Bogwalker used a medium scale set-up when living with her partner outside of Boone, NC, years ago. They set up a homemade, ramshackle boiler outside with cinderblocks stacked about 3 feet high with a giant stainless steel tray from a salad bar used as the boiling pan.  

Processing on a larger scale, however, requires a sugar shack or sap house, where sap can be boiled down to syrup in large open vats that are heated with wood. On Waterfall Farm, all the maple trees are connected by network of plastic tubing that carries the sap from the trees and ushers it directly to the outdoor sugarhouse for processing. Wheeler and her father tap both sugar and red maple trees. “Our syrup is a blend,” says Munroe, “and the red maple sap lowers our sugar concentration a little, so we get 1.5-1.7 percent sugar in the sap. In places like Vermont, sugar ratios in the raw sap can be as high as 2.5 percent, but we haven't seen that here.” For their production process, it takes about 50 gallons of sap to make 1 gallon of syrup. The industry standard is 66 percent sugar content for the final product.

Tree assessment before tapping

Before you get started, here are some considerations that Munroe suggests to ensure that best practices are implemented prior to tapping:

• Assess the health of the tree first. Look at the tree's truck and make sure there aren't any scars or wounds that the tree’s trying to heal from. Look at the crown of the tree, and make sure it is robust and healthy and that there's not any dead wood up there.

• If the tree is at least six inches in diameter at the truck at waist height, it’s safe to tap. Any smaller then that means it’s not ready.

• If you reach your arms around a maple tree, and if you can't touch your fingers on the other side, then the tree’s big enough for two taps. Anything smaller than that is a one-tap tree, and Munroe suggests never putting in more than two taps per tree.

• If you do have more than one tap in a tree, you want those taps to be as far away from each other as possible, so they're not competing with each other.

• The largest, oldest maple trees, contrary to what you might think, actually produce less syrup than younger big trees. Old trees, when you tap them, are not as productive. Like people, young trees that have reached maturity are bursting with life, while older ones begin to slow down. 

To tap trees in your backyard, you’ll need:

• A stainless steel tap (which can be purchased online for about $4, and be sure to order a tap that comes with a metal hook for the bucket to hang from)

• A 2-gallon bucket to hang from the taps

• An electric drill

• A 5/16th drill bit (make sure the size corresponds with the tap we're using)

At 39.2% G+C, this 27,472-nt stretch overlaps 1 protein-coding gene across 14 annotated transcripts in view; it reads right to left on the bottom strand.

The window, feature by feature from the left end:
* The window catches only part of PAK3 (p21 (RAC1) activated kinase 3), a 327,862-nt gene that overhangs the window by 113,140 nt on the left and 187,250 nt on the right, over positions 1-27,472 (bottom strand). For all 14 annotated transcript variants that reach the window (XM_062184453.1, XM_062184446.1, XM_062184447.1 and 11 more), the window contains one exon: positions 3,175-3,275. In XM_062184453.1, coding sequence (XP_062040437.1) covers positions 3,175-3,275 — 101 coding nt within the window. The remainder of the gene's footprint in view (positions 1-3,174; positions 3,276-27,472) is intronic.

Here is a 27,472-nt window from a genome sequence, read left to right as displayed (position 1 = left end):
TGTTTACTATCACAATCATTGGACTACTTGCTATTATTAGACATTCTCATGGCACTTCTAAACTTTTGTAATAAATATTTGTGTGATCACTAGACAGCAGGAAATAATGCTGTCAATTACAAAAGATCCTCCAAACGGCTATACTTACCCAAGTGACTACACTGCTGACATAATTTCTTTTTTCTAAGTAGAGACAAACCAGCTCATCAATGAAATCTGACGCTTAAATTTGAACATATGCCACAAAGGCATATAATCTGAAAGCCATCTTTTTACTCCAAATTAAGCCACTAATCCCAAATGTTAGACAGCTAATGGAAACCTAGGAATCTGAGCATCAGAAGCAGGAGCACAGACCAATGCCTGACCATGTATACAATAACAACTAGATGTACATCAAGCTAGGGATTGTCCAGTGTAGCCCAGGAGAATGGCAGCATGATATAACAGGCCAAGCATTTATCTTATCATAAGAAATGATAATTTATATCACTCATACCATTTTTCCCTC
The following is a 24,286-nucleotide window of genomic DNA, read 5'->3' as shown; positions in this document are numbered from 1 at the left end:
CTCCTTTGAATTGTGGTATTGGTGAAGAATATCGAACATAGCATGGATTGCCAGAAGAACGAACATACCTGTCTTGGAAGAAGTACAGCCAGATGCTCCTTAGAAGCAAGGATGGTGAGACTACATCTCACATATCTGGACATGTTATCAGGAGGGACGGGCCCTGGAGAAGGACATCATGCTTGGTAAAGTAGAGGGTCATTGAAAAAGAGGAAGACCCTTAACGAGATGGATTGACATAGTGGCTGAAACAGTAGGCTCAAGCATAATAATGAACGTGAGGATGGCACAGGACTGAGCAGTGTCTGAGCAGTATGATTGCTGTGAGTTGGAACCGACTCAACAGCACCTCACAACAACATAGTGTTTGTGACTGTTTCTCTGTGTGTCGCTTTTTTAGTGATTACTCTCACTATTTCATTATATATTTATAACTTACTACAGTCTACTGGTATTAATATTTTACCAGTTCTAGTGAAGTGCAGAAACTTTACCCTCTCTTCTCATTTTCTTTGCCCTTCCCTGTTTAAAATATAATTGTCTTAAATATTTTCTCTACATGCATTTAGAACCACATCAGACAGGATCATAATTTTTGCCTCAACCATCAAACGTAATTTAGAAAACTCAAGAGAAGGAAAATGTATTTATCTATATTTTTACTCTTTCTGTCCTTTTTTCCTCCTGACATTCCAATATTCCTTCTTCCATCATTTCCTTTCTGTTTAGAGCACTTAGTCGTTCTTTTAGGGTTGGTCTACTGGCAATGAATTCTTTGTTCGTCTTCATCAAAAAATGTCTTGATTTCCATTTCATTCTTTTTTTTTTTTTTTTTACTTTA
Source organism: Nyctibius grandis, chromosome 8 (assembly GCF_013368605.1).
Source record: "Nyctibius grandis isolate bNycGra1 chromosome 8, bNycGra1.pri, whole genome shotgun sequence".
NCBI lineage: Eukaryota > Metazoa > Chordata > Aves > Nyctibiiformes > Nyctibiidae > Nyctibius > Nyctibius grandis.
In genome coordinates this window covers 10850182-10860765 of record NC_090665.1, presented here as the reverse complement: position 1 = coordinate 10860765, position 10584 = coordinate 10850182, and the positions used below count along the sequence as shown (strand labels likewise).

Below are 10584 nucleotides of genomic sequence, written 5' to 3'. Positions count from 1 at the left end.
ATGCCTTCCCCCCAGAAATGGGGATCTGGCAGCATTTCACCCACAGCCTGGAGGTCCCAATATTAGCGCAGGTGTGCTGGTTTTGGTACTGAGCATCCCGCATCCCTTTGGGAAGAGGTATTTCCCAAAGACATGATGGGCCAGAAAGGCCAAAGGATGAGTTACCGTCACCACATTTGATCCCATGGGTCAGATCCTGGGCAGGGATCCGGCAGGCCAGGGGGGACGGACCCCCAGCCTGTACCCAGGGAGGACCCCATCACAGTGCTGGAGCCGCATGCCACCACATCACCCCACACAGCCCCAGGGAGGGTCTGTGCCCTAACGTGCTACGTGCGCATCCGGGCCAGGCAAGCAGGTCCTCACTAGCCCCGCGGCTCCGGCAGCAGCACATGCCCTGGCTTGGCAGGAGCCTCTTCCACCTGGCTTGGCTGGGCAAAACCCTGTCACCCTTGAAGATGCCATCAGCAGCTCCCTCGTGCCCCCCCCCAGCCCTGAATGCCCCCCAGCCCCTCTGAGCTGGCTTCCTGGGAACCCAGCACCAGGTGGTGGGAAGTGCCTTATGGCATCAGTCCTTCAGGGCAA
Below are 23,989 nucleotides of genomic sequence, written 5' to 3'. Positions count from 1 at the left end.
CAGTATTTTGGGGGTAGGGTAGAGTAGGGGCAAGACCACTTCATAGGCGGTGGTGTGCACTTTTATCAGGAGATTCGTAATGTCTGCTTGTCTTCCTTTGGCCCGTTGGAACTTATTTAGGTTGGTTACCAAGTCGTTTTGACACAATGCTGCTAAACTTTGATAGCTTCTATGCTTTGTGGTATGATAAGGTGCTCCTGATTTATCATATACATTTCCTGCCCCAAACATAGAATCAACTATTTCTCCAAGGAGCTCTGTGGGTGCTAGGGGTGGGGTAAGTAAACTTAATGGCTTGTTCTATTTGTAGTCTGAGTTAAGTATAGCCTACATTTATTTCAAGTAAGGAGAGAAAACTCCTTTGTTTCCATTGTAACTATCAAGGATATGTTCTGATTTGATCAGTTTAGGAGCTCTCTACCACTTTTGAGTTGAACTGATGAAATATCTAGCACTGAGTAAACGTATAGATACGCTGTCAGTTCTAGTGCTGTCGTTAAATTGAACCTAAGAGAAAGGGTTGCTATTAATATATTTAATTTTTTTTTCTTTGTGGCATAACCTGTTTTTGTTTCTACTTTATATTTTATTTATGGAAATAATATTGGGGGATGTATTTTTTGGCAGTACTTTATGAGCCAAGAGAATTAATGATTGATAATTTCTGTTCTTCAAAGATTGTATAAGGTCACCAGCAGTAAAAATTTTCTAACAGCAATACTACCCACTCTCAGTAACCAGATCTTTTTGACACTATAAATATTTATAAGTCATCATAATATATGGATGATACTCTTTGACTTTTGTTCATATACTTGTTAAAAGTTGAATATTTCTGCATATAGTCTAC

• A wooden mallet for driving in the tap

• A wood burning stove or a homemade boiler outside made to accommodate hotel pans or other deep stainless steel trays. Stainless steel hotel pans or mini hotel pan, or as many pots as will fit on your wood stove!

How to Tap

With your electric drill and 5/16th bit (or bit that corresponds to the tap you’re using), drill a 1 ½ inch hole into the maple at either waist or shoulder height. You want to drill straight in and straight out as best you can (you don’t want the hole to be oval or uneven, and you don’t want the drill to wobble in your hands).

Once you’ve drilled the hole, make sure it’s clean of any sawdust left behind (flick the sawdust completely). 

Then drive in your tap with a wooden mallet.

Leave the tap open, and hang your bucket below it.

Check your buckets 1-3 times a day (more if it’s warm, as wider temperature fluctuation can increase the sap flow, and sap spoils more quickly when it warmer outside).

Keep your wood burning stove cranking and reduce, reduce, reduce. Enjoy!

All photos provided by Water Fall Farm.

For more information on Wild Abundance or to join a weeklong or weekend intensive like the Wild Food Foraging Adventure, the Ancestral Foods Cooking Class, and the Tiny House and Natural Building Class, check out Wild Abundance and click on the school or class titles.

Natalie Bogwalker and Wheeler Munroe team up every year to lead a Ladies Basic Carpentry Class outside of Asheville North Carolina in July, 2016.  

To learn more about the work of Wheeler & Doug Munroe, check out Waterfall Farm.

In addition to farming maple syrup, Wheeler Munroe produces handcrafted leather tool belts tailored to the tools and skills of farmers, florists, and woodworkers. Check out her leather belts at Wheeler Munroe Leather Company

Aiyanna Sezak-Blatt is an organic top bar beekeeper, a mead maker, herbalist and organic gardener. Since moving to Asheville, N.C., she has worked as a contributing writer for the Mountain Xpress, Asheville’s alternative weekly newspaper, focusing on matters of sustainability, food security, waste and community activism. Read Aiyanna’s recent publications here, and read all of her MOTHER EARTH NEWS posts here.